The first time I tried to watch Willy Decker’s 2004 production of Verdi’s Don Carlo at De Nederlandse Opera I failed to get past Rolando Villazón in doublet and hose. To anyone familiar with British TV comedy of a certain era the resemblance is just too close and I couldn’t get beyond the idea of Stephen Fry as Felipe II and Miranda Richardson as Elisabetta. This time around I watched the highly illuminating video introduction and read Wily Decker’s useful essay on his production concept before tackling the piece proper. I’m glad I did that and I’m glad I came back to this recording because it is very fine and it was very useful to have Decker and Chailly’s perspectives on the dramaturgy and the music.
The first thing to get straight, this being Don Carlo, is what version are we looking at. This is the 1884 Italian edition with four acts so no Fontainebleau act and a less ambiguous ending. Thus the action is confined to the Escorial and Decker chooses to further confine it by setting the whole production in a stylised representation of the Pantheon de los Reyes; the bizarre mausoleum built by Philip II to house the remains of his ancestors. This is represented by a semi circular wall with tomb markers for the various ancestors. The set thus provides a claustrophobic and appropriately death and mortality obsessed stage for the drama. Paraphrasing the interview with Decker “everyone is imprisoned by his/her situation and emotions”. Comparisons with Decker’s famous Salzburg Traviata are unavoidable. The starkness is reinforced by a virtually monochromatic palette for costumes and set. Colour intrudes in only three ways. The set is lit blue for the garden scene and there are red roses in Act 2 Scene 2. More importantly, the Grand Inquisitor is very red indeed. The palette, in totality, is again strikingly similar to La Traviata. To cap it all, the bottom part of a giant crucifix makes an appearance at many of the key moments. I think it’s a strong concept, entirely consistent with the music and the libretto and it works extremely well.
There were a few aspects of the production I wasn’t entirely convinced about. There’s a heavy focus on the father/son relationship and the obvious relationship of that to the cross and the crucifixion. The element of the near fusion of church and state is there but the auto da fe scene is curiously underplayed. Perhaps the weakest element is that the emphasis on the personal relationships rather glosses over the different conceptions of state power embodied by Posa and Felipe. It’s clear enough that felipe represents “peace and order”, of the grave if necessary, but what Posa’s “freedom” is is most unclear and as a result Posa is somewhat diminished. Still, I can’t see any production of this piece bringing out all the possible elements of the drama and Decker’s emphasis is deliberate and works well enough.
Conductor Riccardo Chailly takes a very traditional, literally, view of the music. He describes himself as rooted in a performing tradition that goes back to Serafin and which privileges the music, and the drama of the music, over the text. What’s perhaps surprising is this works so well with Decker’s staging and direction. For all the non-traditionl aspects it still sets the musical/emotional climaxes up in a way that is entirely consistent with quite old fashioned Verdian music making so the big moments come off to great emotional effect. Chailly clearly has a great grasp of both the overall structure and the details of the score.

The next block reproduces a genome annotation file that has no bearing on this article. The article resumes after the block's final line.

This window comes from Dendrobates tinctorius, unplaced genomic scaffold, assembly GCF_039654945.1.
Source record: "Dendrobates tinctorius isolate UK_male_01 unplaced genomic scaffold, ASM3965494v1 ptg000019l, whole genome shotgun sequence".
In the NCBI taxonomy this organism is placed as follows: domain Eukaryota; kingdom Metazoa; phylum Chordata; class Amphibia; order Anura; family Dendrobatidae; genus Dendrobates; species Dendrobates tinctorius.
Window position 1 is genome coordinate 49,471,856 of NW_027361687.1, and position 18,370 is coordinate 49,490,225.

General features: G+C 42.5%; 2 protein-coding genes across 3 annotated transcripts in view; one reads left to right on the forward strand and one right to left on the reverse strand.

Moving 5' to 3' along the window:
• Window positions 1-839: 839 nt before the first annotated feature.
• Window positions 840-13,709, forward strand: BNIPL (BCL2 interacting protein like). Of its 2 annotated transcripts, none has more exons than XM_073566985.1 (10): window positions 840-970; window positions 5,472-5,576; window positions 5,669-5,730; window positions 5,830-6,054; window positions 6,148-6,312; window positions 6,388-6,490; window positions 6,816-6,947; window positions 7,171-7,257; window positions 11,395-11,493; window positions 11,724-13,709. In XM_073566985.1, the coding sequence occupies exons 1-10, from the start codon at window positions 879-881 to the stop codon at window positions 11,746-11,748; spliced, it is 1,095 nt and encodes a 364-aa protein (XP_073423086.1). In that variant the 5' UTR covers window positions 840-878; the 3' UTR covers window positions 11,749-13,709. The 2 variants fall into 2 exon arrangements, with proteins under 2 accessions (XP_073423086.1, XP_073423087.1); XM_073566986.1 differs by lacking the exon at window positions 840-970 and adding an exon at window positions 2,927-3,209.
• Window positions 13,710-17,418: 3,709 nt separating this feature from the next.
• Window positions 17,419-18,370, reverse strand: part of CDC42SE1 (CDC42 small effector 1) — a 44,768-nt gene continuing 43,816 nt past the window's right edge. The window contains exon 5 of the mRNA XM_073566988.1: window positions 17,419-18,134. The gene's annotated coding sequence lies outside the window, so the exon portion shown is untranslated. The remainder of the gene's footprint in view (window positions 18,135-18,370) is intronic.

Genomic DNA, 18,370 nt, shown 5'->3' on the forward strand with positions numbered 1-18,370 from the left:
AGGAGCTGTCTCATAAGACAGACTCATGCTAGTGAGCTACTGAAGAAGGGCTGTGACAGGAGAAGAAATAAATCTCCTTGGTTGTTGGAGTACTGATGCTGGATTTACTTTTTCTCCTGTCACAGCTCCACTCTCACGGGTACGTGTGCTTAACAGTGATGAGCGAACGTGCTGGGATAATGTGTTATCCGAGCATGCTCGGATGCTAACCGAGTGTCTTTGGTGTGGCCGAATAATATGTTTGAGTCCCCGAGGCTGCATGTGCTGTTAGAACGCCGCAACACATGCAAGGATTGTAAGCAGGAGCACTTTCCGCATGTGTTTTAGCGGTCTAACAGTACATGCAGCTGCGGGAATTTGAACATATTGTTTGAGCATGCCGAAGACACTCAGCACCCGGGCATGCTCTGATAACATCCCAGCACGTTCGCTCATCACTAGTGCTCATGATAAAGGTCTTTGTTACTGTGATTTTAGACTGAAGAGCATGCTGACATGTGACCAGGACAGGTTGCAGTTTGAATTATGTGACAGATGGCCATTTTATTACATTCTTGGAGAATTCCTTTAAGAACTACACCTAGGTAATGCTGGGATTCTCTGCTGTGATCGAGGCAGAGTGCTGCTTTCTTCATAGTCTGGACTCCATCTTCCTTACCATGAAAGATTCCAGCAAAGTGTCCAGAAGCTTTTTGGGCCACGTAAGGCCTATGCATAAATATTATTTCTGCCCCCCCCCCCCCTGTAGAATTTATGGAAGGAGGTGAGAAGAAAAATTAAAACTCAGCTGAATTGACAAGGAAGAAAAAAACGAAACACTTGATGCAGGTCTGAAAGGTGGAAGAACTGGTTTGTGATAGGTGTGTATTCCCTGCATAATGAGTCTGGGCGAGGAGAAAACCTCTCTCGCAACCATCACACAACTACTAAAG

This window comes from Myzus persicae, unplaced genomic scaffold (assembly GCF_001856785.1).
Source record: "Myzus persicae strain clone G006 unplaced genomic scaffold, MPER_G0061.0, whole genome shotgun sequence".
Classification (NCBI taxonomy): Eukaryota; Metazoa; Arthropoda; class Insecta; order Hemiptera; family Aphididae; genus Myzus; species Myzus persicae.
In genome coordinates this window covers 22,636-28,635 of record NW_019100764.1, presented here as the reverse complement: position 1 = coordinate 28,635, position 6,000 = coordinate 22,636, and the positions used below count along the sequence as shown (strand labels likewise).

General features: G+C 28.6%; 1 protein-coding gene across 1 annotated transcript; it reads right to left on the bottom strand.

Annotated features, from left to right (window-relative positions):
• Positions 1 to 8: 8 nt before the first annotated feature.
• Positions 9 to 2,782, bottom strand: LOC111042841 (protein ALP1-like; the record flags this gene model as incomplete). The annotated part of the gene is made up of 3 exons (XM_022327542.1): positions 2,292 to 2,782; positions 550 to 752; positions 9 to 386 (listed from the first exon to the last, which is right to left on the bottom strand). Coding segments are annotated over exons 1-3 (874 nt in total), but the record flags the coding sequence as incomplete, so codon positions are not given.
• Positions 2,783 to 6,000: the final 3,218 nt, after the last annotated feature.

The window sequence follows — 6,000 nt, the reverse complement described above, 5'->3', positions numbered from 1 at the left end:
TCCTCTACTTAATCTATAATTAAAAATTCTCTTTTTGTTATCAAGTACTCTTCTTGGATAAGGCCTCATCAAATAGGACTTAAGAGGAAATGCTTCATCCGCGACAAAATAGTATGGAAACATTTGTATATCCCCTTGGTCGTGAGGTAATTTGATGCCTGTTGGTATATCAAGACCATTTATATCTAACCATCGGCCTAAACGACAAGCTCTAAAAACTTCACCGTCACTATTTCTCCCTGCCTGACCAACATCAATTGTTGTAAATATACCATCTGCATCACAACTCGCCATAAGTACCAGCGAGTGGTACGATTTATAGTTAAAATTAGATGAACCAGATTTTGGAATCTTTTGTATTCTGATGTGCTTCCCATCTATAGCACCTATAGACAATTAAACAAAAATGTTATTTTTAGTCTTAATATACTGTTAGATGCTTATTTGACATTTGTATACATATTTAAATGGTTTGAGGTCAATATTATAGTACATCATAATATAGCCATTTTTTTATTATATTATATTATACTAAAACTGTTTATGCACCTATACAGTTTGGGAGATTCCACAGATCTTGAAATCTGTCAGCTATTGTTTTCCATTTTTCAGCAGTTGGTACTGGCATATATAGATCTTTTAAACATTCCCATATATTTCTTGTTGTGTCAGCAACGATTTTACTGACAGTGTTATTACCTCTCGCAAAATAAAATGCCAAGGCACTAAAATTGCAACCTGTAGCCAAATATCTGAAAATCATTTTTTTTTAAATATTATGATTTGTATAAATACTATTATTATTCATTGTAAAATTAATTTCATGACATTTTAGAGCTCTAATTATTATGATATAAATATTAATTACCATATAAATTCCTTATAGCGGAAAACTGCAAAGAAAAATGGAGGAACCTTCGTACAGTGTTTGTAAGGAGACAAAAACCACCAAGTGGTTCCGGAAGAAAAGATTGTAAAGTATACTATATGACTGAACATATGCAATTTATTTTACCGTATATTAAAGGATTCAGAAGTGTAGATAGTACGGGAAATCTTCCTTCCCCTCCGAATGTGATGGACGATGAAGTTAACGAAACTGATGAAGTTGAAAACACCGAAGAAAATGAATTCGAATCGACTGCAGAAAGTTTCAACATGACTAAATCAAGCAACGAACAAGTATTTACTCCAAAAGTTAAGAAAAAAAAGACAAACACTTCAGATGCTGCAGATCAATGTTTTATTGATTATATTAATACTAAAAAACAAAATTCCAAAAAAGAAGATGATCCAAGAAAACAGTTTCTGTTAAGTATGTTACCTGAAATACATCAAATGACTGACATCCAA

IIt’s hard to fault the performances. The Concertgebouw is in the pit which really suits Chailly’s almost symphonic approach. The soloists all sing really well and the acting is generally rather good though both Villazón in the title role and Bob Lloyd as the king have a somewhat mannered acting style. Amanda Roocroft is an effective Elisabetta. She’s a very good actor and if the voice is more dramatic than lovely most of the time, and occasionally seems to be under strain, it serves well enough. Dwayne Croft is an excellent Posa. He’s especially good in the duets with Villazón which are splendid. Violeta Urmana’s Eboli starts off as a bit of a puzzle. She comes off initially as a bored trouble maker but as the drama heats up so does she. Her O don fatale is searingly intense and probably the best I’ve heard in or out of context. I did find Jaako Ryhänen’s Inquisitor a bit bland. This guy should be terrifying and Ryhänen isn’t. All in all though, this a top notch performance of one of Verdi’s most musically satisfying operas.
Video direction is by Misjel Vermeiren. It’s pretty good He doesn’t go crazy on silly angles and super closeups but he does stay closer to the singers than I would like much of the time. It may be a paradox but when he pulls out to show more of the stage it intensifies the essential sense of claustrophobia so by staying in close too much he undermines that element of the production. Still it’s not a bad job. Technically the disk hails from just before Opus Arte started recording in HD with true surround sound so neither the 16:9 picture nor the DTS 5.1 sound (LPCM stereo also an option) are quite up to the standard of their latest efforts. They are much better than most DVD releases though. The sound recording is especially good at handling deep bass which features so prominently in this score. The beginning of Act 3 is positively tectonic. There are are English, German, French, Spanish, Italian and Dutch subtitles. Besides the intro documentary the disk also contains an illustrated synopsis and cast gallery.